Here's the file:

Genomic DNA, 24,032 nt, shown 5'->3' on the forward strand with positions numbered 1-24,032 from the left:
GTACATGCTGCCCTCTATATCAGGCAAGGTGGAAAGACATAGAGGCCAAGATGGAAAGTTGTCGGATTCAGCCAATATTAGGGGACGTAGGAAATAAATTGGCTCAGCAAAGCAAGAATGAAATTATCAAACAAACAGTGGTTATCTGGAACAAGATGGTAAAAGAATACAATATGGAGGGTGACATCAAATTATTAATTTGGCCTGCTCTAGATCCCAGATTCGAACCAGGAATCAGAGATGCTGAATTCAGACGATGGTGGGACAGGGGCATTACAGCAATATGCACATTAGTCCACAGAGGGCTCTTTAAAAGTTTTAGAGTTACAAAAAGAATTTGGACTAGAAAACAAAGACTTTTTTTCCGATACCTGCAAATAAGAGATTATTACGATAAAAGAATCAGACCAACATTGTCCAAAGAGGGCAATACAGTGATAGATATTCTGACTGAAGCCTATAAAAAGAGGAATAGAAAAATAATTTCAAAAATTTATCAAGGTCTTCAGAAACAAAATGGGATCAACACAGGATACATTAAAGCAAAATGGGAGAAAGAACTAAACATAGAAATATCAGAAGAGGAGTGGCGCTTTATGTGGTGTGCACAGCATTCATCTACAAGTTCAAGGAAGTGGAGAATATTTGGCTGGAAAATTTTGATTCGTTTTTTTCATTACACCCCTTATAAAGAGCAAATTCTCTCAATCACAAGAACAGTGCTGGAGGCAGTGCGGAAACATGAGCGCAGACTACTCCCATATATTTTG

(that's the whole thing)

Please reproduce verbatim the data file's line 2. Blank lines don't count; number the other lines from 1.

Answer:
GTACATGCTGCCCTCTATATCAGGCAAGGTGGAAAGACATAGAGGCCAAGATGGAAAGTTGTCGGATTCAGCCAATATTAGGGGACGTAGGAAATAAATTGGCTCAGCAAAGCAAGAATGAAATTATCAAACAAACAGTGGTTATCTGGAACAAGATGGTAAAAGAATACAATATGGAGGGTGACATCAAATTATTAATTTGGCCTGCTCTAGATCCCAGATTCGAACCAGGAATCAGAGATGCTGAATTCAGACGATGGTGGGACAGGGGCATTACAGCAATATGCACATTAGTCCACAGAGGGCTCTTTAAAAGTTTTAGAGTTACAAAAAGAATTTGGACTAGAAAACAAAGACTTTTTTTCCGATACCTGCAAATAAGAGATTATTACGATAAAAGAATCAGACCAACATTGTCCAAAGAGGGCAATACAGTGATAGATATTCTGACTGAAGCCTATAAAAAGAGGAATAGAAAAATAATTTCAAAAATTTATCAAGGTCTTCAGAAACAAAATGGGATCAACACAGGATACATTAAAGCAAAATGGGAGAAAGAACTAAACATAGAAATATCAGAAGAGGAGTGGCGCTTTATGTGGTGTGCACAGCATTCATCTACAAGTTCAAGGAAGTGGAGAATATTTGGCTGGAAAATTTTGATTCGTTTTTTTCATTACACCCCTTATAAAGAGCAAATTCTCTCAATCACAAGAACAGTGCTGGAGGCAGTGCGGAAACATGAGCGCAGACTACTCCCATATATTTTG